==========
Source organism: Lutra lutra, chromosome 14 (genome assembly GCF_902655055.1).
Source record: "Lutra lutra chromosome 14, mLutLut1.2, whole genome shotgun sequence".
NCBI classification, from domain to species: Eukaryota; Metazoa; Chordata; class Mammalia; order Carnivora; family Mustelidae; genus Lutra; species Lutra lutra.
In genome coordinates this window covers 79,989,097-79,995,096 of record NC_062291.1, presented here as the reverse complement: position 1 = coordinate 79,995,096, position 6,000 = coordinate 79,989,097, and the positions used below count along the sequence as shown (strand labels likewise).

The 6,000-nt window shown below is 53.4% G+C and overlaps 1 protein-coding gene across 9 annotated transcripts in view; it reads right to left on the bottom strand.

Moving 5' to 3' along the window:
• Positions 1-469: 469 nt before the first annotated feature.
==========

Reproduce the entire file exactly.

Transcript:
Source organism: Lutra lutra, chromosome 14 (genome assembly GCF_902655055.1).
Source record: "Lutra lutra chromosome 14, mLutLut1.2, whole genome shotgun sequence".
NCBI classification, from domain to species: Eukaryota; Metazoa; Chordata; class Mammalia; order Carnivora; family Mustelidae; genus Lutra; species Lutra lutra.
In genome coordinates this window covers 79,989,097-79,995,096 of record NC_062291.1, presented here as the reverse complement: position 1 = coordinate 79,995,096, position 6,000 = coordinate 79,989,097, and the positions used below count along the sequence as shown (strand labels likewise).

The 6,000-nt window shown below is 53.4% G+C and overlaps 1 protein-coding gene across 9 annotated transcripts in view; it reads right to left on the bottom strand.

Moving 5' to 3' along the window:
• Positions 1-469: 469 nt before the first annotated feature.